There’s an old adage that states, “Great leaders don’t tell you what to do; they show you how it’s done.” It’s a point we try to strongly emphasize anytime we work with advisors looking to evolve from Lone Ranger to Leader™.
As team leader, it’s your responsibility to model the behaviors, habits and attitudes that will foster a more cohesive and interdependent team. Often, these are behaviors and habits that may not be a natural part of your team’s DNA. Therefore, they must be cultivated through repetition and practiced by all team members, especially you. The following are four quick rules that can help you become the type of leader who leads by example.
Ivory towers are for academics
As leader, you to need to understand and commit to engaging in the social aspects of team development. Forming personal not just professional bonds with your team members strengthens everyone’s commitment to each other and engenders a deep sense of team pride and belonging that drives individuals to go above and beyond.
Collaboration creates connection
Teams become particularly cohesive when they seek to achieve objectives that are larger than any one individual could accomplish; where their collective energy and capabilities are essential to reach a goal that otherwise might not be within their grasp. Be on the lookout for opportunities to work together on planning, problem-solving and decision-making. It will serve to minimize isolation and help develop greater intimacy, connection and constructive thinking.
Be constructive rather than critical
You’re going a mile a minute in an effort to serve your existing clients while simultaneously striving to bring new business on board. It’s therefore only natural that you would focus your feedback to team members on addressing problems that arise and correcting behaviors or actions you perceive as potential dissatisfiers. We all tend to forget the incredible power and potential that positive feedback can foster. The simple process of recognizing small accomplishments and showing appreciation for a team member going above and beyond will build confidence, commitment and belief both individually and collectively.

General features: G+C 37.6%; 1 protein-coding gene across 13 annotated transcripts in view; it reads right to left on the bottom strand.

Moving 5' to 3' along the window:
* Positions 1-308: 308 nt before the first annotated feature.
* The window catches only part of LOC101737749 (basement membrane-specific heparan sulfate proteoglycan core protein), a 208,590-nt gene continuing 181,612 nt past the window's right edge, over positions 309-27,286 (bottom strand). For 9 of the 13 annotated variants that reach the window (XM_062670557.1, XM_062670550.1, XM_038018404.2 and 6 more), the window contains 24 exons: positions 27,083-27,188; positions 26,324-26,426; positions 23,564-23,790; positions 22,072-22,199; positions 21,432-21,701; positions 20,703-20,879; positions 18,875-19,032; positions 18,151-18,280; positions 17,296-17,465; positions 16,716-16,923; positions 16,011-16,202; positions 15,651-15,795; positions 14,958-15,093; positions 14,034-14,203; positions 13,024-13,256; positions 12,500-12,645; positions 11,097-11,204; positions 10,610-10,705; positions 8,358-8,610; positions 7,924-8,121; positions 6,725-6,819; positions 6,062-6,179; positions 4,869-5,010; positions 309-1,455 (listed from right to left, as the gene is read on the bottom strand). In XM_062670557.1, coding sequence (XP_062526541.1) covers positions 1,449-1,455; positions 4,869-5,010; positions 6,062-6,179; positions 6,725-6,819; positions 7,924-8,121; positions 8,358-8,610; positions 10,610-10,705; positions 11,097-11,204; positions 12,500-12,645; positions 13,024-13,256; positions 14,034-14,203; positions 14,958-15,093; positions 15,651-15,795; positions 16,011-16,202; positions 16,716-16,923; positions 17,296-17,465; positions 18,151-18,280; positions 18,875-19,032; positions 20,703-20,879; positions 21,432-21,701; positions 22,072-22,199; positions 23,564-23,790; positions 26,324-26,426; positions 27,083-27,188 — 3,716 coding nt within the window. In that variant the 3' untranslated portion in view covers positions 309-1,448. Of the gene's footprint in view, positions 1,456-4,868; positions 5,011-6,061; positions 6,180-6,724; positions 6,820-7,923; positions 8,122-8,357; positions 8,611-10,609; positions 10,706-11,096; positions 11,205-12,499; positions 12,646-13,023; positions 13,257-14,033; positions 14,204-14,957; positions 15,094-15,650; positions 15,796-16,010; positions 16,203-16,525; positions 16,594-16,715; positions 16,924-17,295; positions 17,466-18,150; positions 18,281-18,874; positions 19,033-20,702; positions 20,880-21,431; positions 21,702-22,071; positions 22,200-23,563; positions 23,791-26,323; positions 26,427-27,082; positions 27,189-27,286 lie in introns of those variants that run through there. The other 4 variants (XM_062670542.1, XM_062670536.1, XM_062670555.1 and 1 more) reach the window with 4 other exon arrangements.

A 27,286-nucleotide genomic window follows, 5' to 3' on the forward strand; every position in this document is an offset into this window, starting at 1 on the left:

Model a learner’s mindset
Team development is a journey that must evolve over time with great effort, attention and continuous team learning that supports and encourages both individual and collective growth. But that openness to new directions, fresh ideas, and innovative processes and procedures starts with you as team leader. Don’t rest on your laurels and let complacency slip in. Be inquisitive, be objective about what’s working, what’s not and what you might do differently. It’s an attitude that will quickly take hold and become infectious.
These are all relatively simple yet powerful steps that can help you generate greater business momentum, reinforce the behaviors, attitudes and skills you value, and encourage team members that they are on the right path to mutual success.
Coaching Questions from this article:
Take a moment to reflect on your leadership style. How actively engaged are you with each individual team member? What actions can you take to increase and enhance those interactions?
Actively identify where collective thinking or collective work could be more powerful than individual thinking or individual work. How can you go about turning those into opportunities for team collaboration rather than solo work?
Think about the current interpersonal dynamics of your team. What actions can you take to break down existing silos and encourage more interdependence?
What actions can you take to try to be more encouraging and constructive rather than corrective with your team?